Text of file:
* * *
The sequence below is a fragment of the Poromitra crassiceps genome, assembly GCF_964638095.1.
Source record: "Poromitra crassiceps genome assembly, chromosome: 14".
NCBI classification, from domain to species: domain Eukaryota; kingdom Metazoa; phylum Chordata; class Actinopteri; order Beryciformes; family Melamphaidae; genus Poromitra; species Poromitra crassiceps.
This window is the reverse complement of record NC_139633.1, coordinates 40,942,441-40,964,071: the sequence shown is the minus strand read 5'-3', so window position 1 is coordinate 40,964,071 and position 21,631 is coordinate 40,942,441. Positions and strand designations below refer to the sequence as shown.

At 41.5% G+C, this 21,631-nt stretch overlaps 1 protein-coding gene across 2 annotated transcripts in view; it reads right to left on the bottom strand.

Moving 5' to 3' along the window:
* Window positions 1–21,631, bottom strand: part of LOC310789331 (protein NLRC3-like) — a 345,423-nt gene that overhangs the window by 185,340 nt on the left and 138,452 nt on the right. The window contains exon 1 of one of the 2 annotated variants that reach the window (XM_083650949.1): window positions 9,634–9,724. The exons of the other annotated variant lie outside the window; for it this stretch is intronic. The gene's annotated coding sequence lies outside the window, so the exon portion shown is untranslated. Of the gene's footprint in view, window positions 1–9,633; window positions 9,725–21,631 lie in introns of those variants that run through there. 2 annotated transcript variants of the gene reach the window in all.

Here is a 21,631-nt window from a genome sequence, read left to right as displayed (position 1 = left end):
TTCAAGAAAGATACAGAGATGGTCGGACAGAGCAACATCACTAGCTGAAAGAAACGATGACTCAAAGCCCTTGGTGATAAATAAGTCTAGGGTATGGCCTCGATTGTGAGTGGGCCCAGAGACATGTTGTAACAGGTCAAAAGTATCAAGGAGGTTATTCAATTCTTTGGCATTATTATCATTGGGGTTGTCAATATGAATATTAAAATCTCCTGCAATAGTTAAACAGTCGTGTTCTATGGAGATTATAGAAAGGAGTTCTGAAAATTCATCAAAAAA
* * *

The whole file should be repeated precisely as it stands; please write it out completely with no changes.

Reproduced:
The sequence below is a fragment of the Poromitra crassiceps genome, assembly GCF_964638095.1.
Source record: "Poromitra crassiceps genome assembly, chromosome: 14".
NCBI classification, from domain to species: domain Eukaryota; kingdom Metazoa; phylum Chordata; class Actinopteri; order Beryciformes; family Melamphaidae; genus Poromitra; species Poromitra crassiceps.
This window is the reverse complement of record NC_139633.1, coordinates 40,942,441-40,964,071: the sequence shown is the minus strand read 5'-3', so window position 1 is coordinate 40,964,071 and position 21,631 is coordinate 40,942,441. Positions and strand designations below refer to the sequence as shown.

At 41.5% G+C, this 21,631-nt stretch overlaps 1 protein-coding gene across 2 annotated transcripts in view; it reads right to left on the bottom strand.

Moving 5' to 3' along the window:
* Window positions 1–21,631, bottom strand: part of LOC310789331 (protein NLRC3-like) — a 345,423-nt gene that overhangs the window by 185,340 nt on the left and 138,452 nt on the right. The window contains exon 1 of one of the 2 annotated variants that reach the window (XM_083650949.1): window positions 9,634–9,724. The exons of the other annotated variant lie outside the window; for it this stretch is intronic. The gene's annotated coding sequence lies outside the window, so the exon portion shown is untranslated. Of the gene's footprint in view, window positions 1–9,633; window positions 9,725–21,631 lie in introns of those variants that run through there. 2 annotated transcript variants of the gene reach the window in all.

Here is a 21,631-nt window from a genome sequence, read left to right as displayed (position 1 = left end):
TTCAAGAAAGATACAGAGATGGTCGGACAGAGCAACATCACTAGCTGAAAGAAACGATGACTCAAAGCCCTTGGTGATAAATAAGTCTAGGGTATGGCCTCGATTGTGAGTGGGCCCAGAGACATGTTGTAACAGGTCAAAAGTATCAAGGAGGTTATTCAATTCTTTGGCATTATTATCATTGGGGTTGTCAATATGAATATTAAAATCTCCTGCAATAGTTAAACAGTCGTGTTCTATGGAGATTATAGAAAGGAGTTCTGAAAATTCATCAAAAAA